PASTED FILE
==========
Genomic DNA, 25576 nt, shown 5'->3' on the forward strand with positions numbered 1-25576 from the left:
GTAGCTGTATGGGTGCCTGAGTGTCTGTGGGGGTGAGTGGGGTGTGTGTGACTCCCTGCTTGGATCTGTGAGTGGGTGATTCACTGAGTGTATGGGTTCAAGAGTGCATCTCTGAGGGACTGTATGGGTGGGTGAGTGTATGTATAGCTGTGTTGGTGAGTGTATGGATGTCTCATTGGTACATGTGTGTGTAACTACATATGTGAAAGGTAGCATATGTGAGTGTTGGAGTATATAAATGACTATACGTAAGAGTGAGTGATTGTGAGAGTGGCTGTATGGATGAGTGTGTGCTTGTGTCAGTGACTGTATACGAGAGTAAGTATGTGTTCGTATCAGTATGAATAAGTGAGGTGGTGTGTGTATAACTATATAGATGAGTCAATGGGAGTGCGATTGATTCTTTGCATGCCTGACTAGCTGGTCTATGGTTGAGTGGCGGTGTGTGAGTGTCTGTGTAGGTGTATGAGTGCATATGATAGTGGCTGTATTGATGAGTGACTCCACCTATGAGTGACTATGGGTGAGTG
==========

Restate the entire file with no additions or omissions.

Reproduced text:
Genomic DNA, 25576 nt, shown 5'->3' on the forward strand with positions numbered 1-25576 from the left:
GTAGCTGTATGGGTGCCTGAGTGTCTGTGGGGGTGAGTGGGGTGTGTGTGACTCCCTGCTTGGATCTGTGAGTGGGTGATTCACTGAGTGTATGGGTTCAAGAGTGCATCTCTGAGGGACTGTATGGGTGGGTGAGTGTATGTATAGCTGTGTTGGTGAGTGTATGGATGTCTCATTGGTACATGTGTGTGTAACTACATATGTGAAAGGTAGCATATGTGAGTGTTGGAGTATATAAATGACTATACGTAAGAGTGAGTGATTGTGAGAGTGGCTGTATGGATGAGTGTGTGCTTGTGTCAGTGACTGTATACGAGAGTAAGTATGTGTTCGTATCAGTATGAATAAGTGAGGTGGTGTGTGTATAACTATATAGATGAGTCAATGGGAGTGCGATTGATTCTTTGCATGCCTGACTAGCTGGTCTATGGTTGAGTGGCGGTGTGTGAGTGTCTGTGTAGGTGTATGAGTGCATATGATAGTGGCTGTATTGATGAGTGACTCCACCTATGAGTGACTATGGGTGAGTG